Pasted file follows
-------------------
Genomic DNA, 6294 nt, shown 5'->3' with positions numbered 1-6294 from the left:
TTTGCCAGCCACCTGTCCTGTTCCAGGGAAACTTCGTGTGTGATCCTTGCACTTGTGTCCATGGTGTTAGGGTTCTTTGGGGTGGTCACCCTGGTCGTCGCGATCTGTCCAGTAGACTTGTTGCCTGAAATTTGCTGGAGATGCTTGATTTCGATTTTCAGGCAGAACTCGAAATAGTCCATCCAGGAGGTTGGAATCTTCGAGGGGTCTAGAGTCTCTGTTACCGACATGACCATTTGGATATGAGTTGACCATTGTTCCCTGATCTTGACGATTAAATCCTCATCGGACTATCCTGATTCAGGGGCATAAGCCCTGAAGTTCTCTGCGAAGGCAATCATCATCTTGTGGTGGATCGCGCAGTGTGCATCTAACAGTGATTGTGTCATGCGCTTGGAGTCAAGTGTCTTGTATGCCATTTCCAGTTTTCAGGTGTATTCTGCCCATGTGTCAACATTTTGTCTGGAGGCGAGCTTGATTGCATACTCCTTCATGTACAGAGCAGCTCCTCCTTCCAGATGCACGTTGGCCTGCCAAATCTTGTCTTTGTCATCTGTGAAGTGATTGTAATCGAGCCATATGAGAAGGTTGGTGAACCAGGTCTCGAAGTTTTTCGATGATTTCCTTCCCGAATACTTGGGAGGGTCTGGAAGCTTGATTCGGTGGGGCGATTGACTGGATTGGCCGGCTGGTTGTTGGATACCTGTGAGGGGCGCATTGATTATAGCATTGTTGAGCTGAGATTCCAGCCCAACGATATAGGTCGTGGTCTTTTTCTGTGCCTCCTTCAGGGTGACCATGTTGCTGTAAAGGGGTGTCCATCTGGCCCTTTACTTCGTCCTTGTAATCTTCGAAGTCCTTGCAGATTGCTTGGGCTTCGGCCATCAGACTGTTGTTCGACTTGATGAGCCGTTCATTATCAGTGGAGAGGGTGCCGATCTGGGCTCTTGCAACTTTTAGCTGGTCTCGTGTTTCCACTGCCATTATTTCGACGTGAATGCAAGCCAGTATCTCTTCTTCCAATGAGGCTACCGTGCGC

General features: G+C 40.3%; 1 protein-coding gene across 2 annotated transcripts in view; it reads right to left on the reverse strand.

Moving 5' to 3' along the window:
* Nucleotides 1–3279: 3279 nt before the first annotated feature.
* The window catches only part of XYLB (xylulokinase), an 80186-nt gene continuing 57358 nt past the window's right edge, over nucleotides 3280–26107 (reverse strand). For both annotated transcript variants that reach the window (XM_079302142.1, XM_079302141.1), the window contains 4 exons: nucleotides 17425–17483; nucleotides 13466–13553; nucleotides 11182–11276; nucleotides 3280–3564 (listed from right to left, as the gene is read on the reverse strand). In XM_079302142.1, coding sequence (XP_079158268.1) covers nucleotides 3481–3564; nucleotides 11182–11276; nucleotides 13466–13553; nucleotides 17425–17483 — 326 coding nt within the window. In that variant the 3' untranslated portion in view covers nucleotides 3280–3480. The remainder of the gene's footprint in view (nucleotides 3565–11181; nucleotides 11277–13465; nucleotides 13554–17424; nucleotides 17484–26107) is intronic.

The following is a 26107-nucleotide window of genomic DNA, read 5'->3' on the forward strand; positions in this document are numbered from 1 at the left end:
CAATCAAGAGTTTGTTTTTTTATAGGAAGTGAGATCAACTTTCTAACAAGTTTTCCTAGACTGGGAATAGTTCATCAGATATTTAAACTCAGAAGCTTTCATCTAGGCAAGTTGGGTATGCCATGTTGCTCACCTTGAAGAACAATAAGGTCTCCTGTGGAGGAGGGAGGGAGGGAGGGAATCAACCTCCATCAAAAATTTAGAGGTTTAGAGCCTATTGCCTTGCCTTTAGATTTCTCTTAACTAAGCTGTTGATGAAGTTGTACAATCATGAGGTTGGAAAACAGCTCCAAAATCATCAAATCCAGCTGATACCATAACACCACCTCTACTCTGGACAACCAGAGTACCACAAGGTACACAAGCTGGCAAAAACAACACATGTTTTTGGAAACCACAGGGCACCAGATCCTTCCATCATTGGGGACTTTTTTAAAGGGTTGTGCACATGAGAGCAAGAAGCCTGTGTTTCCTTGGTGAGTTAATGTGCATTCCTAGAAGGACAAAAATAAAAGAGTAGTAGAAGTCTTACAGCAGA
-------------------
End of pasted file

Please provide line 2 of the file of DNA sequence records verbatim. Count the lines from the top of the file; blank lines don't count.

TTTGCCAGCCACCTGTCCTGTTCCAGGGAAACTTCGTGTGTGATCCTTGCACTTGTGTCCATGGTGTTAGGGTTCTTTGGGGTGGTCACCCTGGTCGTCGCGATCTGTCCAGTAGACTTGTTGCCTGAAATTTGCTGGAGATGCTTGATTTCGATTTTCAGGCAGAACTCGAAATAGTCCATCCAGGAGGTTGGAATCTTCGAGGGGTCTAGAGTCTCTGTTACCGACATGACCATTTGGATATGAGTTGACCATTGTTCCCTGATCTTGACGATTAAATCCTCATCGGACTATCCTGATTCAGGGGCATAAGCCCTGAAGTTCTCTGCGAAGGCAATCATCATCTTGTGGTGGATCGCGCAGTGTGCATCTAACAGTGATTGTGTCATGCGCTTGGAGTCAAGTGTCTTGTATGCCATTTCCAGTTTTCAGGTGTATTCTGCCCATGTGTCAACATTTTGTCTGGAGGCGAGCTTGATTGCATACTCCTTCATGTACAGAGCAGCTCCTCCTTCCAGATGCACGTTGGCCTGCCAAATCTTGTCTTTGTCATCTGTGAAGTGATTGTAATCGAGCCATATGAGAAGGTTGGTGAACCAGGTCTCGAAGTTTTTCGATGATTTCCTTCCCGAATACTTGGGAGGGTCTGGAAGCTTGATTCGGTGGGGCGATTGACTGGATTGGCCGGCTGGTTGTTGGATACCTGTGAGGGGCGCATTGATTATAGCATTGTTGAGCTGAGATTCCAGCCCAACGATATAGGTCGTGGTCTTTTTCTGTGCCTCCTTCAGGGTGACCATGTTGCTGTAAAGGGGTGTCCATCTGGCCCTTTACTTCGTCCTTGTAATCTTCGAAGTCCTTGCAGATTGCTTGGGCTTCGGCCATCAGACTGTTGTTCGACTTGATGAGCCGTTCATTATCAGTGGAGAGGGTGCCGATCTGGGCTCTTGCAACTTTTAGCTGGTCTCGTGTTTCCACTGCCATTATTTCGACGTGAATGCAAGCCAGTATCTCTTCTTCCAATGAGGCTACCGTGCGC